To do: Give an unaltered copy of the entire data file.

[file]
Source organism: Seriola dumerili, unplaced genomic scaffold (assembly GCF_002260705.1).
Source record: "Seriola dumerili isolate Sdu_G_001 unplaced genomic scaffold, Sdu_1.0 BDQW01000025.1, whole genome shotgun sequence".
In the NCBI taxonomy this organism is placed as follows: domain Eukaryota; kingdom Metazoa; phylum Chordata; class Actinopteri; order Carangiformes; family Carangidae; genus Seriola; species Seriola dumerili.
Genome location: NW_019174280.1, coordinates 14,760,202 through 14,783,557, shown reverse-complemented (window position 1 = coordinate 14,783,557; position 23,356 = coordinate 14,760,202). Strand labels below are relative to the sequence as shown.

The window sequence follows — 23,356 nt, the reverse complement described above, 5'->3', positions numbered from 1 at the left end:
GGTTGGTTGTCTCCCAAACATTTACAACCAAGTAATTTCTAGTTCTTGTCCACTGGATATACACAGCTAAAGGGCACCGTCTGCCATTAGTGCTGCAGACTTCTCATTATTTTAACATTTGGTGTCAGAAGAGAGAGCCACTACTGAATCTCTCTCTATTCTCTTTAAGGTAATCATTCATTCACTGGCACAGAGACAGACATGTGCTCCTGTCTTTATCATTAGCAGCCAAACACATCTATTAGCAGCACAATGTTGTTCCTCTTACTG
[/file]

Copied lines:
Source organism: Seriola dumerili, unplaced genomic scaffold (assembly GCF_002260705.1).
Source record: "Seriola dumerili isolate Sdu_G_001 unplaced genomic scaffold, Sdu_1.0 BDQW01000025.1, whole genome shotgun sequence".
In the NCBI taxonomy this organism is placed as follows: domain Eukaryota; kingdom Metazoa; phylum Chordata; class Actinopteri; order Carangiformes; family Carangidae; genus Seriola; species Seriola dumerili.
Genome location: NW_019174280.1, coordinates 14,760,202 through 14,783,557, shown reverse-complemented (window position 1 = coordinate 14,783,557; position 23,356 = coordinate 14,760,202). Strand labels below are relative to the sequence as shown.

The window sequence follows — 23,356 nt, the reverse complement described above, 5'->3', positions numbered from 1 at the left end:
GGTTGGTTGTCTCCCAAACATTTACAACCAAGTAATTTCTAGTTCTTGTCCACTGGATATACACAGCTAAAGGGCACCGTCTGCCATTAGTGCTGCAGACTTCTCATTATTTTAACATTTGGTGTCAGAAGAGAGAGCCACTACTGAATCTCTCTCTATTCTCTTTAAGGTAATCATTCATTCACTGGCACAGAGACAGACATGTGCTCCTGTCTTTATCATTAGCAGCCAAACACATCTATTAGCAGCACAATGTTGTTCCTCTTACTG